Paducah is a city in and the county seat of McCracken County, Kentucky, United States, and the largest city in the Jackson Purchase region. It is located at the confluence of the Tennessee River and the Ohio River, halfway between the metropolitan areas of St. Louis, Missouri, to the west and Nashville, Tennessee, to the east. The population was 25,024 at the 2010 census. Twenty blocks of the city's downtown have been placed on the National Register of Historic Places. Paducah is also the hub for the Paducah Micropolitan Area and the western Kentucky region, the Paducah micropolitan area includes McCracken, Ballard, and Livingston counties in Kentucky and Massac County in Illinois. According to the United States Census Bureau, the city has a total area of 20.0 square miles (52 km2), of which 19.9 square miles (52 km2) is land and 0.10 square miles (0.26 km2) (0.52%) is water. Paducah has a humid subtropical climate (Köppen Cfa) with four distinct seasons and is located in USDA Plant Hardiness Zone 7. Spring-like conditions typically begin in mid-to-late March, summer from mid-to-late-May to late September, with fall in the October–November period. Seasonal extremes in both temperature and precipitation are not uncommon during early spring and late fall; severe weather is not uncommon, with occasional tornado outbreaks in the region. Winter typically brings a mix of rain, sleet, and snow, with occasional heavy snowfall and icing. The city has a January daily average of and averages 5.6 days annually with low temperatures dipping to ; the first and last freezes of the season on average fall on October 25 and April 8, respectively. Summer is typically hazy, hot, and humid with a July daily average of and drought conditions at times. Paducah averages 48 days a year with high temperatures at or above . Snowfall averages 9.2 inches (23 cm) per season, contributing to the annual precipitation of 49.1 inches (1,250 mm). Extremes in temperature range from , which last occurred on June 29, 2012, down to on January 20, 1985. Paducah, originally called Pekin, began around 1815 as a mixed community of Native Americans and white settlers who were attracted by its location at the confluence of many waterways. According to legend, Chief Paduke, most likely a Chickasaw, welcomed the people traveling down the Ohio and Tennessee on flatboats. His wigwam, located on a low bluff at the mouth of Island Creek, served as the council lodge for his village. The settlers, appreciative of his hospitality, and respectful of his ways, settled across the creek. The two communities lived in harmony trading goods and services enjoying the novelty of each other's culture. The settlers had brought horses and mules which they used to pull the flatboats upstream to farms, logging camps, trading posts and other settlements along the waterways, establishing a primitive, but thriving economy. This cultural interaction continued until William Clark, famed leader of the Lewis and Clark Expedition, arrived in 1827 with a title deed to the land upon which Pekin sat. Clark was then the superintendent of Native American affairs for the Mississippi-Missouri River region. He asked the Chief and the settlers to move along, which they did, offering little resistance, probably because the deed was issued by the United States Supreme Court. Though the deed had cost only $5.00 to process, it carried with it the full authority of the U.S. Government backed by the United States Army. Clark surveyed his new property and laid out the grid for a new town which remains evident to this day. The Chief and his villagers moved to Mississippi, allowing Clark to continue with the building of the new city, which he then named Paducah in honor of the Chief. Upon completion of the plat, Clark sent envoys to Mississippi to invite Chief Paduke back to a ribbon-cutting ceremony, but he died of malaria in the boat while making the return trip. The settlers had been allowed to purchase tracts within the new grid but most of them moved on to less developed areas. Paducah was incorporated as a town in 1830, and because of the dynamics of the waterways, it offered valuable port facilities for the steam boats that traversed the river system. A factory for making red bricks, and a Foundry for making rail and locomotive components became the nucleus of a thriving River and Rail industrial economy. After a period of nearly exponential growth, Paducah was chartered as a city in 1856. It became the site of dry dock facilities for steamboats and towboats and thus headquarters for many bargeline companies. Because of its proximity to coalfields further to the east in Kentucky and north in Illinois, Paducah also became an important railway hub for the Illinois Central Railroad, the primary north-south railway connecting Chicago and East St. Louis to the Gulf of Mexico at Gulfport, Mississippi. The IC system also provided east-west links to Burlington Northern Railroad and Atchison, Topeka and Santa Fe Railway lines (which later merged to become the BNSF Railway). During the American Civil War on September 6, 1861, forces under Union General Ulysses S. Grant captured Paducah, which gave the Union control of the mouth of the Tennessee River. Throughout most of the war, US Colonel Stephen G. Hicks was in charge of Paducah and massive Union supply depots and dock facilities for the gunboats and supply ships that supported Federal forces along the Ohio, Mississippi and Tennessee River systems. On December 17, 1862, under the terms of General Order No. 11, thirty Jewish families, longtime residents all, were forced from their homes. Cesar Kaskel, a prominent local Jewish businessman, dispatched a telegram to President Lincoln, and met with him, eventually succeeding in getting the order revoked. On March 25, 1864, Confederate General Nathan Bedford Forrest raided Paducah as part of his campaign northward from Mississippi into Western Tennessee and Kentucky to re-supply the Confederate forces in the region with recruits, ammunition, medical supplies, horses and mules and to generally upset the Union domination of the regions south of the Ohio River. The raid was successful in terms of the re-supply effort and in intimidating the Union, but Forrest returned south. Later, Forrest, having read in the newspapers that 140 fine horses had escaped the raid, sent Brigadier General Abraham Buford back to Paducah, to get the horses and to keep Union forces busy there while he attacked Fort Pillow. On April 14, 1864, Buford's men found the horses hidden in a foundry as the newspapers reported. Buford rejoined Forrest with the spoils, leaving the Union in control of Paducah until the end of the War. In 1937, the Ohio River at Paducah rose above its 50-foot flood stage on January 21, cresting at 60.8 feet on February 2 and receding again to 50-feet on February 15. For nearly three weeks, 27,000 residents were forced to flee to stay with friends and relatives in higher ground in McCracken County or in other counties. Some shelters were provided by the American Red Cross and local churches. Buildings in downtown Paducah still bear plaques that highlight the high-water marks. With 18 inches of rainfall in 16 days, along with sheets of swiftly moving ice the '37 flood was the worst natural disaster in Paducah's history. Because Paducah's earthen levee was ineffective against this flood, the United States Army Corps of Engineers was commissioned to build the flood wall that now protects the city from the ravages of flooding. In 1950, the U.S. Atomic Energy Commission selected Paducah as the site for a new Uranium enrichment Plant. Construction began in 1951 and began operations in 1952. The plant, originally operated by Union Carbide, has changed hands several times to Martin Marrieta, its successor company Lockheed-Martin, and is now operated by the United States Enrichment Corporation. The U.S. Department of Energy (DOE), successor to the AEC, remains the owner. On April 25, 1991, The National Quilt Museum opened in downtown Paducah. The Museum is a cultural destination that brings a worldwide audience of over 40,000 quilters and art enthusiasts to the Paducah area on an annual basis. The Museum features professional quilt and fiber art exhibits that are rotated throughout the year. The National Quilt Museum is currently the largest tourist attraction in Paducah. Local Chapters of Paducah's Lions Club and WPSD, the local NBC affiliate, hold an annual telethon to raise money for local charities. The money raised over the past 49 years has totaled more than $18,000,000 as of 2005. Talent throughout the years has been very diversified including: In 1996, the Paducah Wall to Wall mural program was begun by Louisiana mural artist Robert Dafford and his team on the floodwall in downtown. The over 50 murals cover a number of subjects, including Native American history, industries such as river barges and hospitals, local African-American heritage, the old Carnegie Library on Broadway St., steamboats, and local labor unions. In May 2003 photographer Jim Roshan documented painting on the Lewis and Clark Expedition mural during the America 24/7 project. One of the images was used in the book Kentucky24/7 published in 2004. By 2008 the project was in mainly a maintenance phase, with muralist Herb Roe returning to town each year to repaint and refurbish the panels. Roe is the only muralist associated with the project to have worked on all of the panels. A new mural was added to the project by Roe in the summer of 2010. It shows the 100 year history of the local Boy Scout troop. Troop 1 is one of only a handful of troops who share their centennial with the centennial of the national scouting organization itself. The dedication for the mural was held on National Scout Sunday, February 6, 2011. In August 2000, Paducah’s "Artist Relocation Program" was started to offer incentives for artists to relocate to its historical Downtown and Lower Town areas. The program has become a national model for using the arts for economic development, and has been awarded the Governors Award in the Arts, The Kentucky Chapter of the American Planning Association Distinguished Planning Award, The American Planning Association National Planning Award, and most recently Kentucky League of Cities' Enterprise Cities Award. Lower Town, home of the Artist Relocation Program, is the oldest neighborhood in Paducah. As retail commerce moved toward the outskirts of town, efforts were made to preserve the architectural stylings, restoring the historic Victorian structures in the older parts of the city. The program helped that effort and became a catalyst for revitalizing the Downtown area. The Luthor F. Carson Center for the Performing Arts was also constructed. In September 2004 plans jelled to highlight Paducah's musical roots through the redevelopment of the South side of Downtown. The centerpiece of the effort is the renovation of Maggie Steed's Hotel Metropolitan, where legends such as Louis Armstrong, Duke Ellington, Cab Calloway, Chick Webb's orchestra, B.B. King, Bobby "Blue" Bland, Ike and Tina Turner and other R & B and Blues legends polished their craft along what has become known as the Chitlin' circuit. Using this genre as a foundation, supporters hope to advertise Paducah's role in the history of American music. Another mainstay and regional attraction is the annual OMGcon, an anime and gaming convention held in Paducah since 2006, drawing in attendees from across the United States. The town of Paducah has given birth to artists from various genres. The top mainstream artist is Steven Curtis Chapman, the greatest selling Christian artist of all time. Rockabilly Hall of Fame artists Ray Smith, whose recording of Rockin' Little Angel was a hit in 1960 and Stanley Walker, who played guitar for Ray Smith and others. Terry Mike Jeffrey, who has been showcased on national television is a resident of Paducah. The local community boasts an"underground" musical environment, with acts finding some success due to the recent promotion of musical growth in the city with the new Middletown project. The plan is similar to the Lowertown Artist District. The focal point of Middletown will be the Metropolitan Hotel, where many blues and jazz musicians played during the mid-20th century. The town celebrates its local musicians many times in the year, but most notably during its annual Summer Festival and the Rock The Vote-sponsored Paducahpalooza festival. The Luther F. Carson Four Rivers Center is a beautiful new addition to downtown Paducah, hosting various musical artists, theater productions and local musical acts. Paducah is one of only two cities named in the world-famous song "Hooray for Hollywood" that opens the Academy of Motion Picture Arts and Sciences Awards (The Oscars). The 1937 song, with music by Richard Whiting and lyrics by Johnny Mercer, contains in the second verse: "Hooray for Hollywood! That phony, super Coney, Hollywood. They come from Chilicothes and Padukahs..." Both cities were misspelled in the original published lyrics, though that may have been the fault of the publishers rather than Mercer, who was famous for the sophistication and attention to detail he put into his lyrics. The correct spellings are, of course, "Chillicothe" and "Paducah". See also: Urban planning, Gentrification Local media in Paducah includes NBC affiliate WPSD-TV, MyNetworkTV affiliate WDKA, Fox affiliate KBSI, and regional daily newspaper The Paducah Sun, both owned by Paxton Media Group. Six radio stations call Paducah home with half of the stations owned by Bristol Broadcasting Company, while weekly newspapers the West Kentucky News and The Good Neighbor also enjoy significant readership. A National Weather Service Forecast Office is based in Paducah, providing weather information to western Kentucky, southeastern Missouri, southern Illinois, and southwestern Indiana. A bi-monthly magazine by the name of Paducah Life ([3]) debuted in 1994 and continues publication today. The magazine features articles about life and residents in and around Paducah. Paducah Parenting and Family Magazine, a monthly publication distributed throughout Western Kentucky, Southern Illinois, and parts of Missouri and Tennessee, debuted in 2004([4]). In 2009 ([5]) became the first video based online presence to offer features, entertainment, and information about the area As of the census of 2010, there were 25,024 people, 11,462 households, and 6,071 families residing in the city. The population density was 1,251.0 people per square mile (483.0/km²). There were 12,851 housing units at an average density of 642.5 per square mile (248.1/km²). The racial makeup of the city was 70.99% White (69.66% non-Hispanic), 23.67% African American, 0.22% Native American, 1.02% Asian, 0.02% Pacific Islander, 1.07% from other races, and 3.01% from two or more races. Hispanic or Latino of any race were 2.68% of the population. There were 11,462 households out of which 26.1% had children under the age of 18 living with them, 32.5% were married couples living together, 16.4% had a female householder with no husband present, 4.0% had a male householder with no wife present, and 47.0% were non-families. 41.5% of all households were made up of individuals and 15.7% had someone living alone who was 65 years of age or older. The average household size was 2.09 and the average family size was 2.84. The age distribution was 21.8% under 18, 8.0% from 18 to 24, 24.4% from 25 to 44, 27.7% from 45 to 64, and 18.2% who were 65 or older. The median age was 41.4 years. For every 100 females there were 85.2 males. For every 100 females age 18 and over, there were 81.2 males. The median income for a household in the city was $31,220, and the median income for a family was $42,645. Males had a median income of $36,778 versus $27,597 for females. The per capita income for the city was $20,430. About 18.1% of families and 22.0% of the population were below the poverty line, including 34.3% of those under age 18 and 12.8% of those age 65 or over. As of the census of 2000, there were 26,307 people, 11,825 households, and 6,645 families residing in the city. The population density was 1,350.2 people per square mile (521.4/km²). There were 13,221 housing units at an average density of 678.6/sq mi (262.0/km²). The racial makeup of the city was 72.78% White, 24.15% African American, 0.25% Native American, 0.64% Asian, 0.08% Pacific Islander, 0.55% from other races, and 1.56% from two or more races. Hispanic or Latino of any race were 1.38% of the population. There were 11,825 households out of which 25.0% had children under the age of 18 living with them, 36.8% were married couples living together, 16.2% had a female householder with no husband present, and 43.8% were non-families. 39.3% of all households were made up of individuals and 17.3% had someone living alone who was 65 years of age or older. The average household size was 2.12 and the average family size was 2.84. In the city the population was spread out with 22.5% under the age of 18, 8.5% from 18 to 24, 26.2% from 25 to 44, 22.5% from 45 to 64, and 20.3% who were 65 years of age or older. The median age was 40 years. For every 100 females there were 83.4 males. For every 100 females age 18 and over, there were 77.9 males. The median income for a household in the city was $26,137, and the median income for a family was $34,092. Males had a median income of $32,783 versus $21,901 for females. The per capita income for the city was $18,417. About 18.0% of families and 22.4% of the population were below the poverty line, including 33.8% of those under age 18 and 16.8% of those age 65 or over. Dippin' Dots and the Paducah & Louisville Railway have their headquarters in Paducah. According to Paducah's 2011 Comprehensive Annual Financial Report, the top employers in the city were: Paducah Public Schools operates public schools serving most of the City of Paducah. Three K-5 elementary schools, Clark Elementary School, McNabb Elementary School, and Morgan Elementary School, serve sections of the city. All district residents are zoned to Paducah Middle School and Paducah Tilghman High School. Parts of the city are instead served by the McCracken County Public Schools. Depending on location, elementary students in those areas may be zoned into Concord, Farley, Lone Oak, or Hendron-Lone Oak Elementary School; middle school students into Heath, Lone Oak, or Reidland Middle School; and high school students into Heath, Lone Oak, or Reidland High School. In 2013, the three high schools will consolidate at the new McCracken County High School. The Paducah city district will not participate in this consolidation. West Kentucky Community and Technical College (WKCTC) is a member of the Kentucky Community and Technical College System and is a public, two-year, degree-granting institution serving the Western Region of Kentucky. There are 7,000 - 9,000 students enrolled at the college. There is a University of Kentucky College of Engineering Paducah campus located on the WKCTC campus. The college is also the site for the Challenger Learning Center at Paducah and the Emerging Technology Center. Paducah was the birthplace or residence of the following notable people:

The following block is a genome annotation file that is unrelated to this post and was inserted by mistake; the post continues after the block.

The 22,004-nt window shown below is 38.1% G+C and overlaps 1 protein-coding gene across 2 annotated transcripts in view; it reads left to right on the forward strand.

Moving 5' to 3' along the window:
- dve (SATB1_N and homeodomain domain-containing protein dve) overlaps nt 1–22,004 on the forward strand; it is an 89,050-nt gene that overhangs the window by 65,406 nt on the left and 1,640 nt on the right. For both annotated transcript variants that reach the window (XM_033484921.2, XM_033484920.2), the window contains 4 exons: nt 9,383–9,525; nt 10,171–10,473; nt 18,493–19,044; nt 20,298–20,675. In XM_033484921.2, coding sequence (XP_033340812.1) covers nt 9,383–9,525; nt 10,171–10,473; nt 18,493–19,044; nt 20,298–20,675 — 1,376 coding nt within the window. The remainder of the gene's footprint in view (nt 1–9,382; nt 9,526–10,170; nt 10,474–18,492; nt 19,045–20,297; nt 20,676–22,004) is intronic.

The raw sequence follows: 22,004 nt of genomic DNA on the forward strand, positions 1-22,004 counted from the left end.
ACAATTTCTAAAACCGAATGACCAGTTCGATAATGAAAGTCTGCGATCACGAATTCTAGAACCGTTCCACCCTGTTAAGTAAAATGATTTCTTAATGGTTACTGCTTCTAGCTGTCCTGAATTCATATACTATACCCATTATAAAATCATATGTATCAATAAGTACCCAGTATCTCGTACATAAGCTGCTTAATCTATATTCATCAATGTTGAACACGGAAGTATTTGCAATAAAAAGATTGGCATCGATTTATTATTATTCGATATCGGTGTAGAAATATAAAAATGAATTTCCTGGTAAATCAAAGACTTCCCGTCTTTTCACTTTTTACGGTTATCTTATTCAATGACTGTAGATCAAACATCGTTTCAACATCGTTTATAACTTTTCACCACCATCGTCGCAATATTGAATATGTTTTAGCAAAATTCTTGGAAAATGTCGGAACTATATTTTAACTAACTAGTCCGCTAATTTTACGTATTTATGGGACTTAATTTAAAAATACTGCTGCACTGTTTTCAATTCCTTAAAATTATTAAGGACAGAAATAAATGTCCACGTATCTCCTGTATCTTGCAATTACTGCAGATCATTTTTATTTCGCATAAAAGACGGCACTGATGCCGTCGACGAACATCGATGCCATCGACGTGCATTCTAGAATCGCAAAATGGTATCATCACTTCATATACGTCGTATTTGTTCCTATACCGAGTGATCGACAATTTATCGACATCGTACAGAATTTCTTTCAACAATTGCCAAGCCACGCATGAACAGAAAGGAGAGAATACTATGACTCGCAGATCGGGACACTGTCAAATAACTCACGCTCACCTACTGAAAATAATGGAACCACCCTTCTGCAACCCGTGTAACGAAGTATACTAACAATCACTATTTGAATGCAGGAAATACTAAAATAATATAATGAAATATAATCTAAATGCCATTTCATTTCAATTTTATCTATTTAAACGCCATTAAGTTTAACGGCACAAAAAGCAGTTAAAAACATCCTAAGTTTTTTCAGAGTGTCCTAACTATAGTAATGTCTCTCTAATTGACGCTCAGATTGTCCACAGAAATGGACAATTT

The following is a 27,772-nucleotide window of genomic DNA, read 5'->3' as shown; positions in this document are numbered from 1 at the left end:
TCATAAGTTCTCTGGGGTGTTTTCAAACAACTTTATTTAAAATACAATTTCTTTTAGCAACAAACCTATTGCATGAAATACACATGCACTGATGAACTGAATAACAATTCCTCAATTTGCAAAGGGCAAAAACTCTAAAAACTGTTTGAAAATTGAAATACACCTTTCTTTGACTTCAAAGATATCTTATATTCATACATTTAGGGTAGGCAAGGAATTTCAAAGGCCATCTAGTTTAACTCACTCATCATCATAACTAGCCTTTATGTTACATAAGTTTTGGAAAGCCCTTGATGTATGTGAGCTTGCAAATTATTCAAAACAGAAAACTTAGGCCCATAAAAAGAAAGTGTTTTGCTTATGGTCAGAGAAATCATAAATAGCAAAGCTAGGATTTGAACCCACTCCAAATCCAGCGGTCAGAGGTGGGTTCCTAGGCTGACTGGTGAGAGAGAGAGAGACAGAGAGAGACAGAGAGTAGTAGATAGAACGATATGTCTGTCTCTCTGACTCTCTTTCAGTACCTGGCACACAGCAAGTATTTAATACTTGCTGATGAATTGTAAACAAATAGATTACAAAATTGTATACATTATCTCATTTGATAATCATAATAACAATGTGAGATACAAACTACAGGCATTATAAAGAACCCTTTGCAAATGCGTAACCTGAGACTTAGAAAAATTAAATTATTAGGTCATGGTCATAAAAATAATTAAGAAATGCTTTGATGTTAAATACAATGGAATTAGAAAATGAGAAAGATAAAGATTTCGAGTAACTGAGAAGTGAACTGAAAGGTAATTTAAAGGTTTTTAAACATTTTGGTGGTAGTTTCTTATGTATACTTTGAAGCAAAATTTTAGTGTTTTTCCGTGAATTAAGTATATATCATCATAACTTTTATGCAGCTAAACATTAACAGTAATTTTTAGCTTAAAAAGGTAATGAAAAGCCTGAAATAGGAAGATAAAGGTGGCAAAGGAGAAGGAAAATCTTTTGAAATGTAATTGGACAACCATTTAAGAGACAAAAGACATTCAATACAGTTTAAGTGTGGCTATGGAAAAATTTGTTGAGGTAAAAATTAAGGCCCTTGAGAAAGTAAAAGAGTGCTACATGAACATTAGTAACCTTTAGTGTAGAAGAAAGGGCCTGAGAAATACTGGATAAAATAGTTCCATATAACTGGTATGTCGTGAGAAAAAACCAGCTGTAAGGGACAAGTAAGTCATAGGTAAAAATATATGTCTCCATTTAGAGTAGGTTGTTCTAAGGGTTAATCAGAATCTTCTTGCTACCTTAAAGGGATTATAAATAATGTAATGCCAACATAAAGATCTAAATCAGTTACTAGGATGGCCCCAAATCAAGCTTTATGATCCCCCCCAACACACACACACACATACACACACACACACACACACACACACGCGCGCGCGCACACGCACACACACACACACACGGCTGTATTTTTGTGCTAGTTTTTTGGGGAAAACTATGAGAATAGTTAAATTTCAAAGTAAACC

Niagara Square Shopping Centre is a suburban mall in the Niagara Region, located in Niagara Falls, Ontario. Located on Montrose Road adjacent to the Queen Elizabeth Way between St. Catharines, Ontario and Fort Erie, Ontario, it features more than 45 brand-name stores. Development of several new big box format stores started in June 2005 when Future Shop, Linens N Things and Winners joined the mall. In August 2008, Michaels and JYSK followed, along with The Brick and the Mandarin Restaurant. Niagara Square was previously anchored by Robinson's (which was replaced by "The Bay") and Kmart. When Kmart underwent a massive corporate restructuring in 2002, the store was replaced with a Zellers. When Zellers closed, the mall engaged in a large renovation project to remove the former Kmart space and replace it with big box-type stores that open mainly to the outside. Future Shop, Winners, Linens N Things and Petcetera took the outside space. After the Bay closed in 2007, Michaels, JYSK, The Brick and Mandarin moved into the vacant space. Linens N Things was replaced with Liquidation World in August 2009.
Kentucky Oaks Mall is an enclosed super-regional shopping mall in Paducah, Kentucky, USA. Managed by Cafaro Company, the mall includes more than 90 inline stores. Its anchor stores comprise Sears, JCPenney, Best Buy, Elder-Beerman, a Dillard's store divided into two sub-stores, and Dick's Sporting Goods. It was the largest mall in Kentucky by gross leasable area when it opened, and remains the state's third-largest, behind Fayette Mall in Lexington and Mall St. Matthews in Louisville. Kentucky Oaks Mall opened in 1983 on U.S. Route 60 (Hinkleville Road) just west of Interstate 24. At the time, it had JCPenney, Sears, Ben Snyder's (later Hess's, now Dillard's) and Meis (which became Elder-Beerman in 1989) as its anchors. Venture added its first Kentucky location to the mall in 1989. The Venture store closed in 1998 and became Shopko in May 1999. In 2000, it was rumored that the mall would be sold to CBL & Associates Properties. Shopko remained in the mall for only two years, closing in 2001 along with several other stores, most of which were former Venture stores as well. Several other big box stores were added on the mall's periphery in the early 2000s, including a Walmart Supercenter and a prototype store for The Home Depot. By 2003, K's Merchandise Mart had opened in the space vacated by Shopko. Best Buy and Old Navy were both added in mid-2004, with the former supplanting a former Ruby Tuesday restaurant. K's Merchandise closed on November 7, 2006 with the chain's bankruptcy. The K's items were then liquidated by HPG Enterprises, which was closed only one month later after a judge forced it to close due to deceptive advertising. Despite the loss of this anchor store, the mall continued to gain tenants in 2006, including Hollister Co. and New York & Company. In November 2010, Dick's Sporting Goods opened in the space formerly occupied by K's Merchandise.
WDXY (1240 AM) is a radio station broadcasting a News Talk Information format.Licensed to Sumter, South Carolina, USA. The station is currently owned by Miller Communications, Inc. and features programing from ABC Radio . Schedule Monday through Friday: Schedule Saturday: Schedule Sunday:

Kentucky Oaks Mall Paducah (270) 444-0440 Kentucky Paducah, Kentucky Geography of the United States Gainesville Regional Transit System Kamloops Transit System Kentucky Cafaro Company Kentucky Oaks Mall Hospitality Recreation Hospitality Recreation